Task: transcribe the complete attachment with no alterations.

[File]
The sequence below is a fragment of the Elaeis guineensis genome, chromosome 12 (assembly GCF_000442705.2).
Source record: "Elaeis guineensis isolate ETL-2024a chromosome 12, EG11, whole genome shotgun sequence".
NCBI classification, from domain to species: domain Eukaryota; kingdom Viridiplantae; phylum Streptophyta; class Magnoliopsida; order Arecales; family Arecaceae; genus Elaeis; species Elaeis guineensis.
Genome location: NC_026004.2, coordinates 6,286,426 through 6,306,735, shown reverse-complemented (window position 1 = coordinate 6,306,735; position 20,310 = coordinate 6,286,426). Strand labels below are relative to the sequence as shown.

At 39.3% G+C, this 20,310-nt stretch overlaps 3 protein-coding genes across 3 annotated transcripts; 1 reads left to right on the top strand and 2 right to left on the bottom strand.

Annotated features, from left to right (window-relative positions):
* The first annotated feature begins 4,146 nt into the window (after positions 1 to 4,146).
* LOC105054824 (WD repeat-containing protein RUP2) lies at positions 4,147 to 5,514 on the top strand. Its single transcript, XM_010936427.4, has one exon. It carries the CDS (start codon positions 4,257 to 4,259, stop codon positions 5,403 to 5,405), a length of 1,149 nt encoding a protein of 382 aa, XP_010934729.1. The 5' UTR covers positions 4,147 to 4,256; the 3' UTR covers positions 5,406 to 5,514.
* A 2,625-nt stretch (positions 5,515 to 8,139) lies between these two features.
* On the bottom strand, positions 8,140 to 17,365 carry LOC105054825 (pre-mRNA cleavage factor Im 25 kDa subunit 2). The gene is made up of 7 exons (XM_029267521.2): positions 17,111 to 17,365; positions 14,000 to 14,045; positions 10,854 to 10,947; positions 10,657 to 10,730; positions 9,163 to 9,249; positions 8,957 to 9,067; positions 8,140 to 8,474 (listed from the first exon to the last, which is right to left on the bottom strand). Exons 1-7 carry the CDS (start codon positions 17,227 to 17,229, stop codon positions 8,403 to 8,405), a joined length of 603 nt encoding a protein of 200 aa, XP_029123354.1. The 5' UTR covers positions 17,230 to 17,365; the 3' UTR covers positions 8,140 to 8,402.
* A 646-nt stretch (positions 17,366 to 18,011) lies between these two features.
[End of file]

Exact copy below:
The sequence below is a fragment of the Elaeis guineensis genome, chromosome 12 (assembly GCF_000442705.2).
Source record: "Elaeis guineensis isolate ETL-2024a chromosome 12, EG11, whole genome shotgun sequence".
NCBI classification, from domain to species: domain Eukaryota; kingdom Viridiplantae; phylum Streptophyta; class Magnoliopsida; order Arecales; family Arecaceae; genus Elaeis; species Elaeis guineensis.
Genome location: NC_026004.2, coordinates 6,286,426 through 6,306,735, shown reverse-complemented (window position 1 = coordinate 6,306,735; position 20,310 = coordinate 6,286,426). Strand labels below are relative to the sequence as shown.

At 39.3% G+C, this 20,310-nt stretch overlaps 3 protein-coding genes across 3 annotated transcripts; 1 reads left to right on the top strand and 2 right to left on the bottom strand.

Annotated features, from left to right (window-relative positions):
* The first annotated feature begins 4,146 nt into the window (after positions 1 to 4,146).
* LOC105054824 (WD repeat-containing protein RUP2) lies at positions 4,147 to 5,514 on the top strand. Its single transcript, XM_010936427.4, has one exon. It carries the CDS (start codon positions 4,257 to 4,259, stop codon positions 5,403 to 5,405), a length of 1,149 nt encoding a protein of 382 aa, XP_010934729.1. The 5' UTR covers positions 4,147 to 4,256; the 3' UTR covers positions 5,406 to 5,514.
* A 2,625-nt stretch (positions 5,515 to 8,139) lies between these two features.
* On the bottom strand, positions 8,140 to 17,365 carry LOC105054825 (pre-mRNA cleavage factor Im 25 kDa subunit 2). The gene is made up of 7 exons (XM_029267521.2): positions 17,111 to 17,365; positions 14,000 to 14,045; positions 10,854 to 10,947; positions 10,657 to 10,730; positions 9,163 to 9,249; positions 8,957 to 9,067; positions 8,140 to 8,474 (listed from the first exon to the last, which is right to left on the bottom strand). Exons 1-7 carry the CDS (start codon positions 17,227 to 17,229, stop codon positions 8,403 to 8,405), a joined length of 603 nt encoding a protein of 200 aa, XP_029123354.1. The 5' UTR covers positions 17,230 to 17,365; the 3' UTR covers positions 8,140 to 8,402.
* A 646-nt stretch (positions 17,366 to 18,011) lies between these two features.